• 74% of consumers see security as the most important element of their online experience, followed by convenience. – Experian
  • 43.19% of the first page results for Gucci bag were counterfeits. Besedo mystery shopping study
  • Nearly 60 percent of consumers worldwide have experienced online fraud at some point. – Experian
  • In Australia, reports for financial losses due to scams reached 16.9% in December 2019 compared to 7.8% in December 2018. – Scamwatch
  • In Australia, investment scams are the top scam in terms of losses followed by dating ones. – Scamwatch
  • In our study, 50% of participants encountered something they thought was a scam. – Besedo user search study

Online harassment

Online harassment is a plague with dire consequences. Get to know the following stats to better your content moderation and fight back on online harassment.

  • 1 in 2 young people reported having experienced online bullying before the age of 25. – Universities U.K.
  • 41% of American adults have experienced online harassment, and 66% of adults have witnessed at least one harassing behavior online. – Pew Research
  • 62% of U.K. youth participants reported they had received nasty private messages via social media, of which 42% were hate-based comments on race, sexuality, or gender identity. – Universities U.K.
  • More than a tenth of Americans have experienced mental or emotional stress (and 8% have experienced problems with friends and family) due to online harassment. – Pew Research
  • 81 percent of women and 43 percent of men had experienced some form of sexual harassment during their lifetime. – GfK

This is Besedo

Global, full-service leader in content moderation

We provide automated and manual moderation for online marketplaces, online dating, sharing economy, gaming, communities and social media.

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Tackling inappropriate sexual behavior on dating sites and apps means having some difficult conversations about online conduct. But awareness is the first step on the road to prevention. Besedo spoke with online dating safety expert Chris Dietzel about some of the challenges and behaviors society needs to address.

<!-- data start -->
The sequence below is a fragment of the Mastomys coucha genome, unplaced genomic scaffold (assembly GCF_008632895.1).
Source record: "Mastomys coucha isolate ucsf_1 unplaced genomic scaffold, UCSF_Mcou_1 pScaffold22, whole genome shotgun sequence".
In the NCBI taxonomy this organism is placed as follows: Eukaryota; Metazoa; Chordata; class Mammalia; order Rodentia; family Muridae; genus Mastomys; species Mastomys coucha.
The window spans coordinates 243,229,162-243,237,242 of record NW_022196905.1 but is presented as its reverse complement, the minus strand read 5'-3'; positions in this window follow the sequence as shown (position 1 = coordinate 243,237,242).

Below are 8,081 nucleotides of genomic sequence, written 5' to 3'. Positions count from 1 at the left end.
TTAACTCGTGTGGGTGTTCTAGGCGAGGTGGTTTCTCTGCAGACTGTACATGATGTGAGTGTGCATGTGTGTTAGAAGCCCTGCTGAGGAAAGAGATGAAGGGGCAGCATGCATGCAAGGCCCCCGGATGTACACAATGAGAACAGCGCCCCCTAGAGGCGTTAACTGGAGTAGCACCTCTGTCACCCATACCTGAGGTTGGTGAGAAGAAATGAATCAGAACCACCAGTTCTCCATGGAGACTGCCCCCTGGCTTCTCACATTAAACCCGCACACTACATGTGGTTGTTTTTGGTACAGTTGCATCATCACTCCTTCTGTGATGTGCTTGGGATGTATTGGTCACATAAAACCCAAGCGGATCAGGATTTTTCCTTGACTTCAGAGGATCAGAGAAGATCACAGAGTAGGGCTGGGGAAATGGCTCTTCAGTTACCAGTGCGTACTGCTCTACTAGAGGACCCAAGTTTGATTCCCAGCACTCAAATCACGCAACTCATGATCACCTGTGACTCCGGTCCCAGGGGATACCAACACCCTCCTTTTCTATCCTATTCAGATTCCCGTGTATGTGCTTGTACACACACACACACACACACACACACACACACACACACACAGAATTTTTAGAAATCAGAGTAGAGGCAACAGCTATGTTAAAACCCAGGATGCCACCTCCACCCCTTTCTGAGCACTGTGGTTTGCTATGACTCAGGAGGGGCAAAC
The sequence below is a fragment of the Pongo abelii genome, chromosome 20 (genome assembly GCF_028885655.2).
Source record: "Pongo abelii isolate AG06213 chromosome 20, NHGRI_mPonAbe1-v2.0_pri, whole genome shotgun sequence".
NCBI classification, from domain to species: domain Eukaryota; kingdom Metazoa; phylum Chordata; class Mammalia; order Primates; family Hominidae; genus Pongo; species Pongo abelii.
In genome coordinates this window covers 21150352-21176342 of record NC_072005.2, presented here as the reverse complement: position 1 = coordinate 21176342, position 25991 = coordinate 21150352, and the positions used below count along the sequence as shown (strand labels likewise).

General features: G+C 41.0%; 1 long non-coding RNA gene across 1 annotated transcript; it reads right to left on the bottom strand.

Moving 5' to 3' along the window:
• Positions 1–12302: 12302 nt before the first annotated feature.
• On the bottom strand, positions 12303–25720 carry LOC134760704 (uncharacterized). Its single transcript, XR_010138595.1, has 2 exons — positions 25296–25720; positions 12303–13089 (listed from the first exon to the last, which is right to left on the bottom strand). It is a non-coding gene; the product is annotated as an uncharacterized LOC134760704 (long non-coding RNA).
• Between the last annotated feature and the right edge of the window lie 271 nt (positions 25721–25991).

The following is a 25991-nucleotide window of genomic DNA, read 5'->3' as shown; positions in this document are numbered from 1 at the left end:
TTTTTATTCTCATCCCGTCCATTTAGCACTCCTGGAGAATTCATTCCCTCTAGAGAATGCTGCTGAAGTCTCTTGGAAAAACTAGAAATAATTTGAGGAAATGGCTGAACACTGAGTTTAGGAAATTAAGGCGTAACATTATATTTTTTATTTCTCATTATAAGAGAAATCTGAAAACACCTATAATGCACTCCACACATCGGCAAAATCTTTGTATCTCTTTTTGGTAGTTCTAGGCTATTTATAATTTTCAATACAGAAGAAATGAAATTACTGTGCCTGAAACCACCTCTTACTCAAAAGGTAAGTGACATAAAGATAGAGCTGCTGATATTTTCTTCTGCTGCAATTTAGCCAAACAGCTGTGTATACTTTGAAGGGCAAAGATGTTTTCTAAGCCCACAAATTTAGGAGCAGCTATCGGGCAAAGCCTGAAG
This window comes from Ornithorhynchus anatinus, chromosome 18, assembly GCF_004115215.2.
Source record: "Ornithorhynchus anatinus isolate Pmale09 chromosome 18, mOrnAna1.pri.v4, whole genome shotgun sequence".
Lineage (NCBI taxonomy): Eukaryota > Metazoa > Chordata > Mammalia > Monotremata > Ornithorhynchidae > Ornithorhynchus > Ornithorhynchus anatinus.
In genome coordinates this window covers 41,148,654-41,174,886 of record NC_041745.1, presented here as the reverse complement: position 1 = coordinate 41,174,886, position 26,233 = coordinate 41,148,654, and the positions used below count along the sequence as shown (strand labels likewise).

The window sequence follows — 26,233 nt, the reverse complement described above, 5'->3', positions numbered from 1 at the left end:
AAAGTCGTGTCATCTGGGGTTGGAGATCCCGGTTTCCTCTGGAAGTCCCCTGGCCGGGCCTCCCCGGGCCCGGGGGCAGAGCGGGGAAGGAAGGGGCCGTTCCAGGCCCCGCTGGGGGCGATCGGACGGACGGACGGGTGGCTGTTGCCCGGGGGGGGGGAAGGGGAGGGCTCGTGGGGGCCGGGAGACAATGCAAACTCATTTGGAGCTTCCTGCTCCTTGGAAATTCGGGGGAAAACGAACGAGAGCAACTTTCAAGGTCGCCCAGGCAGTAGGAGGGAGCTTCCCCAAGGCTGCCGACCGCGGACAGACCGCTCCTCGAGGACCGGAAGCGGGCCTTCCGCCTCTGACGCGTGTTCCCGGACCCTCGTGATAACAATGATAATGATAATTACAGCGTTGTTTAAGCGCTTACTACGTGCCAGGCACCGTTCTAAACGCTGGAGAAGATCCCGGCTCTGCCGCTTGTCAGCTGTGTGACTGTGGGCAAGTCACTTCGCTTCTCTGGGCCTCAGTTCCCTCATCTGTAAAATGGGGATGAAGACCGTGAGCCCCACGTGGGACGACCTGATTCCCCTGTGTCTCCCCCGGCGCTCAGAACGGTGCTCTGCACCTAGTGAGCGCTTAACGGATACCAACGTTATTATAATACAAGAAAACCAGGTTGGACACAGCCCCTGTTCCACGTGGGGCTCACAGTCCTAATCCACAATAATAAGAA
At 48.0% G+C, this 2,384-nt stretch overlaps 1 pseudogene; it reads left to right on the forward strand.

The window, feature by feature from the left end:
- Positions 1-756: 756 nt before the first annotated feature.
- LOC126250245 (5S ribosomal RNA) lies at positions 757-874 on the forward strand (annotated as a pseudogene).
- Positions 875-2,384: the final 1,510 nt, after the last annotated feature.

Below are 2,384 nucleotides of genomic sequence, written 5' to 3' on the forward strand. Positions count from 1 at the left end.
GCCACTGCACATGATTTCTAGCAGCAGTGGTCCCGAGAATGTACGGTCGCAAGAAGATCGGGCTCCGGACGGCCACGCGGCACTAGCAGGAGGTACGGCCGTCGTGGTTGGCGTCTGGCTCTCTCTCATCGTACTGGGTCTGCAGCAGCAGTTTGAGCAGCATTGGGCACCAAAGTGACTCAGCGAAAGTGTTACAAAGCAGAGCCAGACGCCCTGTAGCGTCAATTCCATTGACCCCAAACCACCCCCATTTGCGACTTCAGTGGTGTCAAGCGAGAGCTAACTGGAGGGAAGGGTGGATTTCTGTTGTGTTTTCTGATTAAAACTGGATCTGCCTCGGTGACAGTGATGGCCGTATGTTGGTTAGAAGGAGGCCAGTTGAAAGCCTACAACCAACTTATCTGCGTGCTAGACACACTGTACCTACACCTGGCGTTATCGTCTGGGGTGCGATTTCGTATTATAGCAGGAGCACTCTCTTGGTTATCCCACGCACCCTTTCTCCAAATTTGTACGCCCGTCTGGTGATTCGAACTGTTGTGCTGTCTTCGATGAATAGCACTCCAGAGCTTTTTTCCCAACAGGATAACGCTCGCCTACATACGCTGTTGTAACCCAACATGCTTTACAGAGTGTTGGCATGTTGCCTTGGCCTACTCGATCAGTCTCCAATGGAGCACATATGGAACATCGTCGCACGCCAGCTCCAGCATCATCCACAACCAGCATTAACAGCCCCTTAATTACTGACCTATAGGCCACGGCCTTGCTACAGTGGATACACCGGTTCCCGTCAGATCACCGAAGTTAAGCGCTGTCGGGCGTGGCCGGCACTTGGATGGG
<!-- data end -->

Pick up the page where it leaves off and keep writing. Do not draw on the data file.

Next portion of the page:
Sexual harassment isn’t just lurking in human society’s dark corners. It’s very much out in the open. The number of brave women who expressed a single #MeToo during the recent social media campaign was alarming, to say the least.

But it also highlighted uncertainty around the definition of sexual harassment. While many conversations are being had about what physically constitutes sexual harassment, there’s been little examination of the topic in digital environments. But online dating safety expert, Chris Dietzel, hopes to change that.

However, he believes that one of the biggest problems we face is that many people just aren’t aware of how damaging unwanted behaviors can be. This is down to the fact that acceptance of inappropriateness is something that’s deeply ingrained in modern culture.

Photo by Markus Spiske on Unsplash

Knowing the limits

A Ph.D. at McGill University in Montreal, Canada, Chris turned his attention to online dating after researching people’s experiences on certain sites and apps.

“A lot of the inappropriate behaviors and sexual advances many condemn in offline environments – such as in the workplace or in social settings – aren’t always deemed as serious or damaging or problematic in a digital context,” he explains.

The definition of sexual harassment is essentially anything unwanted that’s sexual in nature. Online, it could be sexual communication that’s intimidating, predatory, or humiliating. It could be an image or inappropriate text. Perhaps unsolicited or insistent messages. Jokes, even. And while we can argue that between consenting adults, these could be accepted online, there can be a high degree of uncertainty that true consent is mutual between two people.